Learn what to expect during your labor and delivery — and how Intermountain supports you every step of the way.
By now, you might have your baby’s name picked out — or at least narrowed it down to your favorites — and the little outfit they’ll go home in.
The day you’ve been eagerly and anxiously waiting for has arrived: it’s your baby’s birth day!
Bringing a child into this world is special and uniquely personal.
We offer a variety of birthing options tailored to you with caregivers to support you every step of the way.
What are my birthing options at Intermountain?
Depending on where you live, you may be able to choose the type of care facility you give birth in. Many parents choose a hospital-based birth. Hospitals can perform both vaginal and cesarean section (C-section) deliveries. Some may also have the option for a low-intervention birth program.
Other parents may choose to give birth in an Intermountain Health hospital birth center or freestanding birth center. All our birth centers offer low-intervention birth for families that want an unmedicated birth experience.
Talk to your care provider to learn more about the different birthing facilities we offer and your options for delivery.
You want the best there is for your baby, from blankets and burp cloths to strollers and swings. You also want the best when it comes to the people who will care for you during pregnancy, childbirth, and beyond.
Our team includes a wide range of maternal and newborn caregivers including:
If you’re interested in a low-intervention birth, we’re here to support your choice. Learn more about our low-intervention birth options and suites.
As you get closer to your due date, there are a few things you might want to do to feel prepared for labor and delivery.
Use this checklist to get ready for the big day:
Only five percent of babies arrive on their due date. Since you never know when you’ll go into labor, having a bag packed and ready to go ahead of time is always a good idea.
Your bag should include:
Please leave your car seat and baby belongings in your car until after delivery.
The hospital will provide:
All our hospitals are dedicated to providing new moms, dads, and babies the utmost care and maternity amenities.
All our facilities feature access to warm and relaxing private rooms. Additional amenities can include:
Schedule your childbirth tour at one of our hospitals to learn what amenities are available at each of our unique facilities.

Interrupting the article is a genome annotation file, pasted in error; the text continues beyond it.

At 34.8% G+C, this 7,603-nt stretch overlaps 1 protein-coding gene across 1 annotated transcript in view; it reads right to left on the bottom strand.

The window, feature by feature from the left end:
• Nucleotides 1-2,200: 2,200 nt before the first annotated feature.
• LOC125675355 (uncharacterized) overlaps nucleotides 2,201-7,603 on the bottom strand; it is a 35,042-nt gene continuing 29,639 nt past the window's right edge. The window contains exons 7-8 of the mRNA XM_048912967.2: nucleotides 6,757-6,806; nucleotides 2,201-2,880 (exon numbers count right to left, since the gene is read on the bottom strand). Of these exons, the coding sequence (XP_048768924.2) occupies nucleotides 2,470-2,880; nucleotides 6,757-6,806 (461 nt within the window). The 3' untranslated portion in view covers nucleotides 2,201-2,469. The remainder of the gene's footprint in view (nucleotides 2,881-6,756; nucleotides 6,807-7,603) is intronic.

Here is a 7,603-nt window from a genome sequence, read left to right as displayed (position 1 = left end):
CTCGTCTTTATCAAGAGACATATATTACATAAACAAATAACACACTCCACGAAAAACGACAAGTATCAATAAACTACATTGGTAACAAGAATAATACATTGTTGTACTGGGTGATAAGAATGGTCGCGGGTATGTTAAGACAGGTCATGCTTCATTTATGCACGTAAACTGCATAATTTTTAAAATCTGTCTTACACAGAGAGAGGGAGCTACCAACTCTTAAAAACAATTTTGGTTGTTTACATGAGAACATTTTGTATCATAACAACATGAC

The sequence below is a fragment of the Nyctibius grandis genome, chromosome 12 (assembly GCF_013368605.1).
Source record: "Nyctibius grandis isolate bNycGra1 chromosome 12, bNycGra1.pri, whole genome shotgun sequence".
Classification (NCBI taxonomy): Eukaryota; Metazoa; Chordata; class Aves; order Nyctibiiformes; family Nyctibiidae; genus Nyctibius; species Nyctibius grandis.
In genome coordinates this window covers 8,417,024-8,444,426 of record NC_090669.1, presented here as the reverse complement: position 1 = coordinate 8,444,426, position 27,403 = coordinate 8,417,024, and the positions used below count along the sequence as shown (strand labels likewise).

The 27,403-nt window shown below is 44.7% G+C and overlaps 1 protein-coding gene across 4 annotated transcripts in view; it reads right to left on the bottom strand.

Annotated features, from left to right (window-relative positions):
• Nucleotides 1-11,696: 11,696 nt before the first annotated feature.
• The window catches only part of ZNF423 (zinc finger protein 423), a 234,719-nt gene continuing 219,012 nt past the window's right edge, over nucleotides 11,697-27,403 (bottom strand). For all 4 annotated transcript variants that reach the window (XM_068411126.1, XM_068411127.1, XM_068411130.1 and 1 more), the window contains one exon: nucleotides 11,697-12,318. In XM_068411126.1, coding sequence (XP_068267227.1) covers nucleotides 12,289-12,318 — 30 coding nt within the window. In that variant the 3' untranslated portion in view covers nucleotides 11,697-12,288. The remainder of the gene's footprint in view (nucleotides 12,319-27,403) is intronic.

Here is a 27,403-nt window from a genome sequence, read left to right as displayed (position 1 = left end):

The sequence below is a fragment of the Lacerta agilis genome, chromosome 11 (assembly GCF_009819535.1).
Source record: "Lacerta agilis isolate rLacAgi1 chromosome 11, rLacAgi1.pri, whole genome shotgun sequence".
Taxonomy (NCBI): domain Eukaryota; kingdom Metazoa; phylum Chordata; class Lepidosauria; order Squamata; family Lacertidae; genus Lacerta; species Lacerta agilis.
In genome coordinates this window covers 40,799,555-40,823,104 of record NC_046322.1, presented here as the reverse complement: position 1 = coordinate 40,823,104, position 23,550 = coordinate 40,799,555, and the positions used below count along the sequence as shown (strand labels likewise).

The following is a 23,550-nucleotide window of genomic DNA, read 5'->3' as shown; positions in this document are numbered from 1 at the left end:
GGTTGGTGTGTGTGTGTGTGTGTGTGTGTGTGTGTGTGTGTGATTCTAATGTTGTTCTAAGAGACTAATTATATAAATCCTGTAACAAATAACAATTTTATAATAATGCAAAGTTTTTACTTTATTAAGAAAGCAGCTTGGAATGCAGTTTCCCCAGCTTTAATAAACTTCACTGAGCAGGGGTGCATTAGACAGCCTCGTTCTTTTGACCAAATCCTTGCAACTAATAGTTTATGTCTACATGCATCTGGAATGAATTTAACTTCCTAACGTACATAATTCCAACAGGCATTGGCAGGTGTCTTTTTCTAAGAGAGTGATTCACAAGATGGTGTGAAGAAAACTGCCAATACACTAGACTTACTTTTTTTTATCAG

Where you need to go depends on your individual situation, your chosen hospital's policy, and the time of day you go into labor!
In some cases, you'll come through the main hospital entrance, and the staff at the front desk will direct you to the labor and delivery unit. This may be the case day or night.
In other cases, you might arrive after hours, and you'll enter through the emergency room entrance at some of our facilities. From there, our staff will direct or transport you to where you need to go.
If you aren't sure of the process, be sure to ask when you take a tour of your chosen hospital.
Once you get to the labor and delivery unit, head for the nurses' station to get checked in and finish up the necessary paperwork.
You can take advantage of our pre-registration process and get much of the paperwork out of the way early.
Don’t forget to bring a list of medications and supplements you’re taking, a photo ID and proof of insurance.
Prepare for the miracle of birth! Discover nearby childbirth classes that empower and inform. Gain essential knowledge and confidence for a memorable journey into parenthood. Don't wait, enroll now to embrace this transformative experience with expert guidance.
Every birth is unique. No matter which way your baby comes into the world, though, we’re here to support you every step of the way.
Labor usually begins within two weeks before or after your estimated due date, but no one knows exactly when babies will come. If you’re approaching your due date, you’ll want to watch for these signs of labor:
Learn more about the signs and symptoms of labor.
If you’re not sure whether you’re in labor, call your care provider.
When your contractions come regularly every four to five minutes and last for about a minute, it’s time to call your doctor or midwife. They will ask questions to determine when you should head to the hospital.
You may not need to go to the hospital if you’re experiencing Braxton-Hicks contractions (sometimes called practice or false labor).
If you’re scheduled for a cesarean section or an induction, we’ll give you information ahead of time about when to go the hospital.
Braxton-Hicks contractions are described as:
Depending on your preference, your health, your baby’s health, and your doctor or midwife’s recommendation, you have four general types of pain management:
Yes. Rooming-in is a practice in which newborn infants stay in the same room as their mothers in the hospital, rather than being cared for in a separate nursery.
This allows mothers and babies to bond and spend time together. It also allows mothers to learn to care for their babies in a more natural setting.
When your baby is born at any Intermountain care site, you have 24/7 access to critical newborn care or our NICU telehealth services.
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